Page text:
Newcastle forward Mitch Barnett has vowed to change his ways after receiving a six-match suspension for an off-the-ball incident that resulted in him being sent off and has ruled Penrith second-rower Chris Smith out of Friday night’s grand final re-match against South Sydney.
Barnett was sent off in the 32nd minute of last Saturday’s match in Bathurst after striking Smith in the jaw with a raised forearm and while the judiciary panel accepted that he did not intend to injure the Panthers forward they rejected his claim that he did not see him until the last second.
As a result, panel members Bob Lindner and Tony Puletua agreed on a six match ban for reckless dangerous contact, which sat in between the four matches sought by Barnett’s legal representative Nick Ghabar and the minimum eight match suspension NRL counsel Lachlan Gyles asked for.
A character reference from former ARL chief executive John Quayle, who was involved with the Knights when the NRL took over the club after Nathan Tinkler was forced to relinquish ownership, also weighed in Barnett’s favour.
The Knights second-rower had pleaded guilty to a careless offence but Gyles argued that his actions had been intentional or, at best, highly reckless.
He said afterwards that he had been in contact with Smith, who failed a HIA after the incident and will miss the clash with Souths at BlueBet Stadium on Friday night.
“I got a fair trial and one thing I take out it is that I hope Chris is alright,” Barnett said. “I have sent him a text message and we have exchanged text messages.
“The lesson I learned is just that I obviously can’t be careless with my actions in terms of player safety. I have to be better there, and I learned a lesson. It is disappointing, but I will go away and do my time and do what is best for the team going forward.”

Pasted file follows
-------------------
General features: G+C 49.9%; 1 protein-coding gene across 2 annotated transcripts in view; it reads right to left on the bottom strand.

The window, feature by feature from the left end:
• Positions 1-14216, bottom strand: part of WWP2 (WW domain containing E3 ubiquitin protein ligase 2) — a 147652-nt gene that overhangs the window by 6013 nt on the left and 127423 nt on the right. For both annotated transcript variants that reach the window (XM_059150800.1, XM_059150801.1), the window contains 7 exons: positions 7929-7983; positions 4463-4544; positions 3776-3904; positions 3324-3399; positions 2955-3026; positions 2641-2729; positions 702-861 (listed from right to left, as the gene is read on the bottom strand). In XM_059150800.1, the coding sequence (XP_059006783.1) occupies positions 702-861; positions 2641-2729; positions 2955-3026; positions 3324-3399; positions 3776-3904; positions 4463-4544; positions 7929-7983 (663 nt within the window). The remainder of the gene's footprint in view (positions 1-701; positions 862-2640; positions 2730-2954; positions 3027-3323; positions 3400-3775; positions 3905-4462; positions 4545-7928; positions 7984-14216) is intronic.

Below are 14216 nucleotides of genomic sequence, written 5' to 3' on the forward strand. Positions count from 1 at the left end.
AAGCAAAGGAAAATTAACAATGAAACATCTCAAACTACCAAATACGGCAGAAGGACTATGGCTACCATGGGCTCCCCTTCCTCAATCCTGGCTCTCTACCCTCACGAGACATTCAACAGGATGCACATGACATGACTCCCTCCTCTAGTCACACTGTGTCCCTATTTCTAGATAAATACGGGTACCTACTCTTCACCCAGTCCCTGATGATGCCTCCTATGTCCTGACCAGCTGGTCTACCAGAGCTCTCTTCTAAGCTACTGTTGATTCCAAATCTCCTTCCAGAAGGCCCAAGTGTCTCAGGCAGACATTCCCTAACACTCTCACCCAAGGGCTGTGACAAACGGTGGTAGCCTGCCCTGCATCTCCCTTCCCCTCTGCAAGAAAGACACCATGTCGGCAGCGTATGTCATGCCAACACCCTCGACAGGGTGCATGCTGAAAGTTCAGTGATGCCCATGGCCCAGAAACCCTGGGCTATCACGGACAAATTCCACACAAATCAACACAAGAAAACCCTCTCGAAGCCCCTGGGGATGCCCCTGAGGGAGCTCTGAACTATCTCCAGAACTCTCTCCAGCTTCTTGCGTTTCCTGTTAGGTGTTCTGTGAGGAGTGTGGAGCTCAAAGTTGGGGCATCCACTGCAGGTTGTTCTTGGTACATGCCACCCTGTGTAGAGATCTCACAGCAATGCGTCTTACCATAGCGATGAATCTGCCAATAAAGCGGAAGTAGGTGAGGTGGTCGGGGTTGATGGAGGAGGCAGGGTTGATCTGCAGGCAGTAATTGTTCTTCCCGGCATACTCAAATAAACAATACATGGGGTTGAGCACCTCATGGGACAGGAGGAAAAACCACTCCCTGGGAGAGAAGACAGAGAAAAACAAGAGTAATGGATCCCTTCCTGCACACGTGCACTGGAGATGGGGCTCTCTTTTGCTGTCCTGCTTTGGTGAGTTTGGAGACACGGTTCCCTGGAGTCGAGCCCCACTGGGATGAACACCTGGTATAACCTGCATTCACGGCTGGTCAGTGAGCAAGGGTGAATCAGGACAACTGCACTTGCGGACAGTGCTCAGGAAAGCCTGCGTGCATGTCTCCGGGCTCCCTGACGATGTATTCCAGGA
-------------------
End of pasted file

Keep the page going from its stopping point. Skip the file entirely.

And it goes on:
The incident was Barnett’s sixth offence since 2015, including a grade three dangerous contact charge for a crusher tackle in 2019 under the previous judiciary code, which has been modified for this season.
Asked whether he needed to make any changes to his game, Barnett said: “Off the top of my head, I obviously do with my record. I will go away and look at that now and make the necessary adjustments”.
During the two-hour hearing, Barnett had told the panel that he was running back towards Newcastle’s tryline to attempt to prevent a three-on-two overlap by the Panthers and had not seen Smith until a split second before contact.
Barnett said he raised his forearm as a “bumper” to brace himself as he did not want to be knocked over, because the Knights were instructed not to leave it up to the referee to decide if there had been obstruction and make the tackle.
However, he insisted the first point of contact was with Smith’s chest and said that he may have “scraped his face” but the contact was not forceful.
Gyles countered by saying that the first point of contact was Barnett’s forearm striking Smith’s jaw, and his elbow had then hit him in the chest.
He also said that Smith did not have the ball and had stopped, describing him as “prone and defenceless”.
"The incident was so late that the television cameras almost didn't pick it up,” Gyles said.
Gyles said the incident had been intentional but after deliberating for 30 minutes Lindner and Puletua - the two former players on the new judiciary panel model - disagreed and they did need chairman Geoff Bellew to help them decide.
Bellew outlined the reasons for the verdict and six-match ban.
“The panel was satisfied that the player was fully aware of Smith’s presence and was also fully aware of the angle from which and the speed at which he was coming towards him,” Bellew said.
“The panel were also satisfied that the first point of contact was with player Smith’s chin and for those reasons the panel were satisfied that the actions of the player were reckless and not simply careless.
“In terms of other factors, the panel considered the force was high as was the potential for injury and took into account that player Smith was not able to complete the match.
“The panel was also conscious of the need for any penalty to act as a general and specific deterrent.
“However, in the player’s favour, the panel took into account his plea of guilty, the remorse that that plea carries and the panel also placed weight on the testimony of John Quayle.”